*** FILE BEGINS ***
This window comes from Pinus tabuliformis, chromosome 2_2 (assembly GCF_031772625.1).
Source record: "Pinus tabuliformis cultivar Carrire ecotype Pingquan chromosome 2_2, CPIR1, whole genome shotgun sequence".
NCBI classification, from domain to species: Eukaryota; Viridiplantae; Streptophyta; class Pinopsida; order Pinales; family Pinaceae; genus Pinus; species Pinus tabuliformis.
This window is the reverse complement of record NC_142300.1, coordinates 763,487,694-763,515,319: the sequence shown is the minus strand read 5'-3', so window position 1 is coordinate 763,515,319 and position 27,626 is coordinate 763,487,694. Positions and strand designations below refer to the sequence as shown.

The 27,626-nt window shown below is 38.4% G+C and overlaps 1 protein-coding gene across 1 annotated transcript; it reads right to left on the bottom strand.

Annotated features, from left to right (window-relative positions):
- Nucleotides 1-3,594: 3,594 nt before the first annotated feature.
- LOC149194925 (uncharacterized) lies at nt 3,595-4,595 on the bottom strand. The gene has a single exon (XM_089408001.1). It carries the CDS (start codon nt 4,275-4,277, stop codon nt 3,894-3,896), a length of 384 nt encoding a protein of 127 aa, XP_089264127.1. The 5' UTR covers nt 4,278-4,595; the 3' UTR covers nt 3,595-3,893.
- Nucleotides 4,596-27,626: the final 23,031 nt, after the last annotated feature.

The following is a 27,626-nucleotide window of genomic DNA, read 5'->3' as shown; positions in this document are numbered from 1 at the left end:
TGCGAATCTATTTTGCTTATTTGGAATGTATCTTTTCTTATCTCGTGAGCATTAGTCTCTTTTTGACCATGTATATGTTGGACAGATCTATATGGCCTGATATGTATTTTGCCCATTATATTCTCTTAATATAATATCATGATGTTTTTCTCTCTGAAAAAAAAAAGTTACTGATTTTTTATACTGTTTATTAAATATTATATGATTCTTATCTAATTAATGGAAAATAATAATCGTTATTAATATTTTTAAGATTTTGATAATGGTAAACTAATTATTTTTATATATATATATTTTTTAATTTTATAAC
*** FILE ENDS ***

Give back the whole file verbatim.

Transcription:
This window comes from Pinus tabuliformis, chromosome 2_2 (assembly GCF_031772625.1).
Source record: "Pinus tabuliformis cultivar Carrire ecotype Pingquan chromosome 2_2, CPIR1, whole genome shotgun sequence".
NCBI classification, from domain to species: Eukaryota; Viridiplantae; Streptophyta; class Pinopsida; order Pinales; family Pinaceae; genus Pinus; species Pinus tabuliformis.
This window is the reverse complement of record NC_142300.1, coordinates 763,487,694-763,515,319: the sequence shown is the minus strand read 5'-3', so window position 1 is coordinate 763,515,319 and position 27,626 is coordinate 763,487,694. Positions and strand designations below refer to the sequence as shown.

The 27,626-nt window shown below is 38.4% G+C and overlaps 1 protein-coding gene across 1 annotated transcript; it reads right to left on the bottom strand.

Annotated features, from left to right (window-relative positions):
- Nucleotides 1-3,594: 3,594 nt before the first annotated feature.
- LOC149194925 (uncharacterized) lies at nt 3,595-4,595 on the bottom strand. The gene has a single exon (XM_089408001.1). It carries the CDS (start codon nt 4,275-4,277, stop codon nt 3,894-3,896), a length of 384 nt encoding a protein of 127 aa, XP_089264127.1. The 5' UTR covers nt 4,278-4,595; the 3' UTR covers nt 3,595-3,893.
- Nucleotides 4,596-27,626: the final 23,031 nt, after the last annotated feature.

The following is a 27,626-nucleotide window of genomic DNA, read 5'->3' as shown; positions in this document are numbered from 1 at the left end:
TGCGAATCTATTTTGCTTATTTGGAATGTATCTTTTCTTATCTCGTGAGCATTAGTCTCTTTTTGACCATGTATATGTTGGACAGATCTATATGGCCTGATATGTATTTTGCCCATTATATTCTCTTAATATAATATCATGATGTTTTTCTCTCTGAAAAAAAAAAGTTACTGATTTTTTATACTGTTTATTAAATATTATATGATTCTTATCTAATTAATGGAAAATAATAATCGTTATTAATATTTTTAAGATTTTGATAATGGTAAACTAATTATTTTTATATATATATATTTTTTAATTTTATAAC